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George Institute for Global Health calls to halt salt

The George Institute for Global Health has called for a plan to reduce energy, salt and saturated fat in all fast food at a Fast Food Forum, held by the NSW Government.

The Forum brought together industry, government and public health specialists to devise a plan to tackle problems caused by poor diets. It follows a recent announcement from the Keneally government of plans to introduce labelling on energy, salt and saturated fat levels on menus in fast food restaurants.

“By making every serving a little less unhealthy you get a lot more benefit than by persuading a few motivated people to buy a healthy option” Dr Neal, senior director at The George Institute and professor of medicine at the University of Sydney, said.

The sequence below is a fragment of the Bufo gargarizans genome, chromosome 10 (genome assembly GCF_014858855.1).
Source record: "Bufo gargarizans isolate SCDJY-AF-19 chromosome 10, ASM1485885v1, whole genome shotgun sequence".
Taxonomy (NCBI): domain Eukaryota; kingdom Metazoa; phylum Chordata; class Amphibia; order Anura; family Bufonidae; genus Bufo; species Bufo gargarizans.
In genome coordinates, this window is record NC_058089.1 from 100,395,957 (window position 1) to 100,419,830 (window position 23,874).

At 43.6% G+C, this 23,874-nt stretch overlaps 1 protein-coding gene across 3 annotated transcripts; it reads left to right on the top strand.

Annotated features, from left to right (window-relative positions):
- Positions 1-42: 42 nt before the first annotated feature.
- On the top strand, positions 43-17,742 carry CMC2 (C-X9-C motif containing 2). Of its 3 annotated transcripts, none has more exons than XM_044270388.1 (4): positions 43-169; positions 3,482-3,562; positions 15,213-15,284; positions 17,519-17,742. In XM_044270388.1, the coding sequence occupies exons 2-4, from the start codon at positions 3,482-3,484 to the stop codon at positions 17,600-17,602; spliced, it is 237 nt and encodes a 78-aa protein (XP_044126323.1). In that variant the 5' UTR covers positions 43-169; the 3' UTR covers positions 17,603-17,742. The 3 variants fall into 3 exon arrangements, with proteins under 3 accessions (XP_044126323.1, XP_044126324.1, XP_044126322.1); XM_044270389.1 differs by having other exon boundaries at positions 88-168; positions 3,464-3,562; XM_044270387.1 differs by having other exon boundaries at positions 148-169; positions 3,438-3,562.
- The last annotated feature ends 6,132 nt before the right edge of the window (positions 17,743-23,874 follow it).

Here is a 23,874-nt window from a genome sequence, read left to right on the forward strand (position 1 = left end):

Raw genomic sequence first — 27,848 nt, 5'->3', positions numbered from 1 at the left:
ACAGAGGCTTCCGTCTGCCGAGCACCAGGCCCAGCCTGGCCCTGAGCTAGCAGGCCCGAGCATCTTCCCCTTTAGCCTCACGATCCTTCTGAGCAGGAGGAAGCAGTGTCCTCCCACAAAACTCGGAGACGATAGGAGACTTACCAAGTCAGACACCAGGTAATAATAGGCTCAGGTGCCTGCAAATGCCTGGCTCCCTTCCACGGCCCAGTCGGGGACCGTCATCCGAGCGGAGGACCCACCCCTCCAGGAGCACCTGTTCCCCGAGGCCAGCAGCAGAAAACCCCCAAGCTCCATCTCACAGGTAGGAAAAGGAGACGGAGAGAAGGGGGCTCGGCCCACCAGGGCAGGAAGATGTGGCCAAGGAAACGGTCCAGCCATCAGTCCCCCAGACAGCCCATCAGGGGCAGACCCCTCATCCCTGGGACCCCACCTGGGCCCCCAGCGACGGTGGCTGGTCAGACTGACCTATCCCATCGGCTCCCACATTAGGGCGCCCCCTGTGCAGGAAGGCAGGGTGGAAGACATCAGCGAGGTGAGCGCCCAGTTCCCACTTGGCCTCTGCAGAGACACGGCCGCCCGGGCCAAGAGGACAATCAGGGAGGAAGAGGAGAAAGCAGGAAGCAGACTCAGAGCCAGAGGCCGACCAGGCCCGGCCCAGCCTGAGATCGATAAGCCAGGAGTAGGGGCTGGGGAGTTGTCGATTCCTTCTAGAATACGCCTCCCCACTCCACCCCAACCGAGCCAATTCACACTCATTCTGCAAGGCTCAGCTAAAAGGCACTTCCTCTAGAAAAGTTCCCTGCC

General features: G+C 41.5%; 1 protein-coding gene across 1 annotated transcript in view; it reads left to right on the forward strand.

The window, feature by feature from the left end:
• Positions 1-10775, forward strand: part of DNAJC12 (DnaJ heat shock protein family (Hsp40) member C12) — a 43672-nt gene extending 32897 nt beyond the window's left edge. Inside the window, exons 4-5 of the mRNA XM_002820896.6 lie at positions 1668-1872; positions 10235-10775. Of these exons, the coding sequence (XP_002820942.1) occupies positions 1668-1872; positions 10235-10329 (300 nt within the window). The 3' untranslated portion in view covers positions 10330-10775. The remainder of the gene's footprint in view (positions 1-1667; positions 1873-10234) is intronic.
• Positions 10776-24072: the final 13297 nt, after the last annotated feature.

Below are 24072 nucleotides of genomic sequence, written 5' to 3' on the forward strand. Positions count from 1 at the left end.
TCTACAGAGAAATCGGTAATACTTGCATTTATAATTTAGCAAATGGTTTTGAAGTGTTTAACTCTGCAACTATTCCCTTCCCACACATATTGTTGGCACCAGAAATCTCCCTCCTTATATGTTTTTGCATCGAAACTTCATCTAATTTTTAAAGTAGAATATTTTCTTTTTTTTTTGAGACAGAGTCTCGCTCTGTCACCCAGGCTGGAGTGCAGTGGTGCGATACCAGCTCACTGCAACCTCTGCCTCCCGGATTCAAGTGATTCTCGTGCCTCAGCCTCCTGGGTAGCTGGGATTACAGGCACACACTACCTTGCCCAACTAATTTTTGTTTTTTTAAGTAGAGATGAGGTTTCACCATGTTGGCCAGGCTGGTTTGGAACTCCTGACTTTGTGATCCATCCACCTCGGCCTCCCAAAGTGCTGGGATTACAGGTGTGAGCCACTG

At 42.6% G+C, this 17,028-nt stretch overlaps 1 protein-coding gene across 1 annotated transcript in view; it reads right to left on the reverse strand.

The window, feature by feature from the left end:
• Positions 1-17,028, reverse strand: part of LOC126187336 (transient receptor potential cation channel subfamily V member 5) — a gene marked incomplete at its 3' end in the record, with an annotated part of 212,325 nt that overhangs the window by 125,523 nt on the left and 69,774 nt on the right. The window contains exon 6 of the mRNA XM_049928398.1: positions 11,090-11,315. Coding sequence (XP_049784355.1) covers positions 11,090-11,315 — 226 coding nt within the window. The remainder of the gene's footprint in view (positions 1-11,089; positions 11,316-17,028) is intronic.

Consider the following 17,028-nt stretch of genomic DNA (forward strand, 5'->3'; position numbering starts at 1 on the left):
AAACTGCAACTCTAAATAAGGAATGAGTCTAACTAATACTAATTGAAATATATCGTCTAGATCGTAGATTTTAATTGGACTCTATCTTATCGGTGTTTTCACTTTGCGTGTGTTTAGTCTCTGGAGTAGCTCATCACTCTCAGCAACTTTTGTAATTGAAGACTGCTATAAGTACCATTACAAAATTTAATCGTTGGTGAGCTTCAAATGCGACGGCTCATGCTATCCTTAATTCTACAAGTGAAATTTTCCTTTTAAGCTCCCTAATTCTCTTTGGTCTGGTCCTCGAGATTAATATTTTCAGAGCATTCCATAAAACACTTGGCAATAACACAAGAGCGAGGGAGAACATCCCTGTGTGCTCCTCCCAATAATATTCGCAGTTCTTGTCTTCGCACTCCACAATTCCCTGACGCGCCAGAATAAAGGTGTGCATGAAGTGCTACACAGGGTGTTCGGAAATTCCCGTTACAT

According to the George Institute for Global Health, a report recently showed that national programs to remove small amounts of salt from all foods have as much potential to prevent disease as tobacco control initiatives. Likewise, that moderate reductions in saturated fat consumption could prevent hundreds of heart attacks in Australia each year.

“The Federal Government’s Food and Health Dialogue is a step in the right direction, although progress to date has been glacial. The Dialogue has set targets for just two product categories so far. At this rate it is going to take twenty years just to get agreement on salt,” Neal said.

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